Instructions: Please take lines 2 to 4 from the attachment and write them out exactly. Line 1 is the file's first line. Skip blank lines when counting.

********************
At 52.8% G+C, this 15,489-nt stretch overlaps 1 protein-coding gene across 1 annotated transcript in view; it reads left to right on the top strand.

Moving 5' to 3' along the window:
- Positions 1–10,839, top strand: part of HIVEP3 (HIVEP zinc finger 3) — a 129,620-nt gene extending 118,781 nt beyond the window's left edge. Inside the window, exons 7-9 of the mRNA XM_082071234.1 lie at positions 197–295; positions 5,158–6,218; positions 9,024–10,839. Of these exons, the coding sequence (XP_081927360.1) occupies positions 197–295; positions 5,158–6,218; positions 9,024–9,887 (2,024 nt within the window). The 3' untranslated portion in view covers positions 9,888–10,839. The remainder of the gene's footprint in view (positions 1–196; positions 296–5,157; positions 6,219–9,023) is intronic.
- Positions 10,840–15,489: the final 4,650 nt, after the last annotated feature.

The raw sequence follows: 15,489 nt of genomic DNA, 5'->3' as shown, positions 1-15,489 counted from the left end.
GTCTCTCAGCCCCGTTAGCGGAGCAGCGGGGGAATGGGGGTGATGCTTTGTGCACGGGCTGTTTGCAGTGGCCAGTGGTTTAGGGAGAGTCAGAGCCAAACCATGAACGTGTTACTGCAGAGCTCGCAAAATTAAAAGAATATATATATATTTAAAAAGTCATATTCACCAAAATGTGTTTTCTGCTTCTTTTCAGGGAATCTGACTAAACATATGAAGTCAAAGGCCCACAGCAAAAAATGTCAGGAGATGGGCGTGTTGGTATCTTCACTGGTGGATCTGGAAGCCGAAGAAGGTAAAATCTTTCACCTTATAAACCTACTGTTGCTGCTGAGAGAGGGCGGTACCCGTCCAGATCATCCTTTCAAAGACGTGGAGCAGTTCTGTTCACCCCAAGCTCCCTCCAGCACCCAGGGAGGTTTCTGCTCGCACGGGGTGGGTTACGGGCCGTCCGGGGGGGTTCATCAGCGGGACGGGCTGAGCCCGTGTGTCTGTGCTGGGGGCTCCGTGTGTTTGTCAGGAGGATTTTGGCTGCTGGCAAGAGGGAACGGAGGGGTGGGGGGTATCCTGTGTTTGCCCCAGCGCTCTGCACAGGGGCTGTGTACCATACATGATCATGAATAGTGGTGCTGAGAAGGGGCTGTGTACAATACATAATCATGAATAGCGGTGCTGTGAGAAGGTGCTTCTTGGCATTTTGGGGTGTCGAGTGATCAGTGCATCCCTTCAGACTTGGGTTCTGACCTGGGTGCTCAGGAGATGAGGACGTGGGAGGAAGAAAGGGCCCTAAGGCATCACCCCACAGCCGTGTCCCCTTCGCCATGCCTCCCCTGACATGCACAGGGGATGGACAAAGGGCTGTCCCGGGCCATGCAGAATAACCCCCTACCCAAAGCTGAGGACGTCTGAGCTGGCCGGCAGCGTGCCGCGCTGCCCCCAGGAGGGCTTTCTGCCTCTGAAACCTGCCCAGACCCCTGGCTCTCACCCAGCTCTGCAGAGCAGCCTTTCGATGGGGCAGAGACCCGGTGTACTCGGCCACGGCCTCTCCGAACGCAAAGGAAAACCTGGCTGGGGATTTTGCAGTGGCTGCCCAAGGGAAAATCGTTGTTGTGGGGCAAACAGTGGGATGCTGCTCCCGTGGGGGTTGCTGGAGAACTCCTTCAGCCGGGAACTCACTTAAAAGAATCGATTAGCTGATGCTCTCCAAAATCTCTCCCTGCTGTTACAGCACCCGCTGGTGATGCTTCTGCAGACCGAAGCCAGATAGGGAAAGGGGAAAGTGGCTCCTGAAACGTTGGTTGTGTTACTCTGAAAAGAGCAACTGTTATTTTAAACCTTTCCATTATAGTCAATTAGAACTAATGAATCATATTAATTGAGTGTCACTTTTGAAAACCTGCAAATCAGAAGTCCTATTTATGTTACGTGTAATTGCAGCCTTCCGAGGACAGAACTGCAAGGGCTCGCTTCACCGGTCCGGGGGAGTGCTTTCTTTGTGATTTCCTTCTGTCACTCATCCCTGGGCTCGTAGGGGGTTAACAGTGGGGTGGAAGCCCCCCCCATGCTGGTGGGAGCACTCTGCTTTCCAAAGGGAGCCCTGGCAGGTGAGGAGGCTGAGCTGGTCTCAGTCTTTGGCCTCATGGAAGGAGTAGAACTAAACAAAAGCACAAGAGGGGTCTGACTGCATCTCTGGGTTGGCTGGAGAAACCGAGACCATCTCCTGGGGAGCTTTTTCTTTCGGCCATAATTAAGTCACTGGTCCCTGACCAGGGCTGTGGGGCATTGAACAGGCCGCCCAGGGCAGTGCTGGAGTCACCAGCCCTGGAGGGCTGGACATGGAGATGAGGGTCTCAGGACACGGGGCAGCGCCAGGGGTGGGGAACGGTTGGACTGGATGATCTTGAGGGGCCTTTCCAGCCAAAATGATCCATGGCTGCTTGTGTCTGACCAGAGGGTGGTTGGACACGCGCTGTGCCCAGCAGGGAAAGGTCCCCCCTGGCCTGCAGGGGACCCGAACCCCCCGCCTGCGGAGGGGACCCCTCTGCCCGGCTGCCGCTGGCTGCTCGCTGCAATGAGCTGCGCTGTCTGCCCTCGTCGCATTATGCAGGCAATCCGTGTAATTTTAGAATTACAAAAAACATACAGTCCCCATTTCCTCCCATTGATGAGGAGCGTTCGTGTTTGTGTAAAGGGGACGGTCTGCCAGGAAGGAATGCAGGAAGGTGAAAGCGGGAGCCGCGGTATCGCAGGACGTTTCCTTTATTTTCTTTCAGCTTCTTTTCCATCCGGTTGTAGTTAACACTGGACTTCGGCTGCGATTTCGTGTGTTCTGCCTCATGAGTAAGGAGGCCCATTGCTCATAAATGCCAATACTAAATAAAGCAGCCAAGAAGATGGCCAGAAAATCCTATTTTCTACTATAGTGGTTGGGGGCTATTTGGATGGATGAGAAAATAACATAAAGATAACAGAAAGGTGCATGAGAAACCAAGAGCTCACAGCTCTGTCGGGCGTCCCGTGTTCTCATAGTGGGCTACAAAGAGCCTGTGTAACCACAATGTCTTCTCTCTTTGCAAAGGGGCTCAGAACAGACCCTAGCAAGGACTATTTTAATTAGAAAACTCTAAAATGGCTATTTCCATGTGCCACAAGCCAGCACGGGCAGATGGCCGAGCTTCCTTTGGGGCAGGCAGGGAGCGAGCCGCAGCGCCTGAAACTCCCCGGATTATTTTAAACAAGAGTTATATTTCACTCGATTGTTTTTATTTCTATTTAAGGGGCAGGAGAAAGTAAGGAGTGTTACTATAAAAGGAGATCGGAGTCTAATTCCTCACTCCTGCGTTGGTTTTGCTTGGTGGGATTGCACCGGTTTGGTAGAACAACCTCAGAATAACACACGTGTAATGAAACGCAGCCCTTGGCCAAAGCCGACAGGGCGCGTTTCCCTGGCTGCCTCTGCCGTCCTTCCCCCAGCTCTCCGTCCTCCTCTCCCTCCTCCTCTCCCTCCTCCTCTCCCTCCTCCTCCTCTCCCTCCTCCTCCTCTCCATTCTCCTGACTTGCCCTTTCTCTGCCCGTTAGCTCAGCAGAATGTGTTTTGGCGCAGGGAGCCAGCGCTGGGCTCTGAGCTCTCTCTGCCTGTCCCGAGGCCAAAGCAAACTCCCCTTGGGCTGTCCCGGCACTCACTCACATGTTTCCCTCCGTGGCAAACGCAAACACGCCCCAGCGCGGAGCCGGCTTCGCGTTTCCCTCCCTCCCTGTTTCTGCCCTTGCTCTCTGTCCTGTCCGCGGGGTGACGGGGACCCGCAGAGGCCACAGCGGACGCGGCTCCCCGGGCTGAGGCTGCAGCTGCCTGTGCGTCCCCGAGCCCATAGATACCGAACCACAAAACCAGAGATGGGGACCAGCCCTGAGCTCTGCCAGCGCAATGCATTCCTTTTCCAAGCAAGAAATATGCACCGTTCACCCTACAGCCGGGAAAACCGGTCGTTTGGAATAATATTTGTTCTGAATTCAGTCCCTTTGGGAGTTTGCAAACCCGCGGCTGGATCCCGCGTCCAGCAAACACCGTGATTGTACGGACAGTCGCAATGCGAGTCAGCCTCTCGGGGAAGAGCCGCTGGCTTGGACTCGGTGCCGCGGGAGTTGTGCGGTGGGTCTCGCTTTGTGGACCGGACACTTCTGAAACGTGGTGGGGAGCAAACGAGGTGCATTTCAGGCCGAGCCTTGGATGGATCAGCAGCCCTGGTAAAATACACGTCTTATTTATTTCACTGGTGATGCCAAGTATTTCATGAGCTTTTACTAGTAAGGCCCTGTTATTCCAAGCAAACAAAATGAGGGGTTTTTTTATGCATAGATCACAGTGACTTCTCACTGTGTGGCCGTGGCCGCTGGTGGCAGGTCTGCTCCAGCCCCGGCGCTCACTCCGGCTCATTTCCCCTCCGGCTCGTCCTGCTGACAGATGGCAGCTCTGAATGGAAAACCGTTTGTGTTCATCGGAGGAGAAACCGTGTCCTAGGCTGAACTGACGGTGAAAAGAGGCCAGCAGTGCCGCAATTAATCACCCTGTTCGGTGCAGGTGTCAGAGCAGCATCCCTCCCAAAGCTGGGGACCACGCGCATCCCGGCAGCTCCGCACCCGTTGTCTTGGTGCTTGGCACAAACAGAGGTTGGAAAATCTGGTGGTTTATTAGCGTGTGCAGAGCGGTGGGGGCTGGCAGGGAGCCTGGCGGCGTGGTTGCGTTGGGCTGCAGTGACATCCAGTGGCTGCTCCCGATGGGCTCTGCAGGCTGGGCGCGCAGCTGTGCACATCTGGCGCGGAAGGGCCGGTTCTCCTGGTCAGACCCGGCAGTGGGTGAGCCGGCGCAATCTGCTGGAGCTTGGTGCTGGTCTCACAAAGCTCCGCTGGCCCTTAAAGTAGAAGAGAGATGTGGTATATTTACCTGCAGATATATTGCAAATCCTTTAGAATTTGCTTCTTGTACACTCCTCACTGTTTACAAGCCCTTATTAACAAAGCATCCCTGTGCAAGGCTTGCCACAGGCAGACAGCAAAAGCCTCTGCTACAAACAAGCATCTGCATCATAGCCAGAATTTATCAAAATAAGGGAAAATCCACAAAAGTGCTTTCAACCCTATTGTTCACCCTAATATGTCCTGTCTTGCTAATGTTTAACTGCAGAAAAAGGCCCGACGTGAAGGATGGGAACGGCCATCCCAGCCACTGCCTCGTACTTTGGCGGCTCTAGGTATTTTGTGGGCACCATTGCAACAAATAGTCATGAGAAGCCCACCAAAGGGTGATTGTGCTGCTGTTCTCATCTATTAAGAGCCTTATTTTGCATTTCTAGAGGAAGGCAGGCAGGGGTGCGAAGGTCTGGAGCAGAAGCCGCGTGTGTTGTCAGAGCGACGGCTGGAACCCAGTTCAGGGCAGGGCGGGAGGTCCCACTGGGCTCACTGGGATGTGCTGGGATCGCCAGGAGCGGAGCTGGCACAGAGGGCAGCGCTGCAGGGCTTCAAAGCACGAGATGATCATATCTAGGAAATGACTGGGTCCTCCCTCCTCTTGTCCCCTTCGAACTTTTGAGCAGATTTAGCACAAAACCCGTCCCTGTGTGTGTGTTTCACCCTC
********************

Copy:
Moving 5' to 3' along the window:
- Positions 1–10,839, top strand: part of HIVEP3 (HIVEP zinc finger 3) — a 129,620-nt gene extending 118,781 nt beyond the window's left edge. Inside the window, exons 7-9 of the mRNA XM_082071234.1 lie at positions 197–295; positions 5,158–6,218; positions 9,024–10,839. Of these exons, the coding sequence (XP_081927360.1) occupies positions 197–295; positions 5,158–6,218; positions 9,024–9,887 (2,024 nt within the window). The 3' untranslated portion in view covers positions 9,888–10,839. The remainder of the gene's footprint in view (positions 1–196; positions 296–5,157; positions 6,219–9,023) is intronic.
- Positions 10,840–15,489: the final 4,650 nt, after the last annotated feature.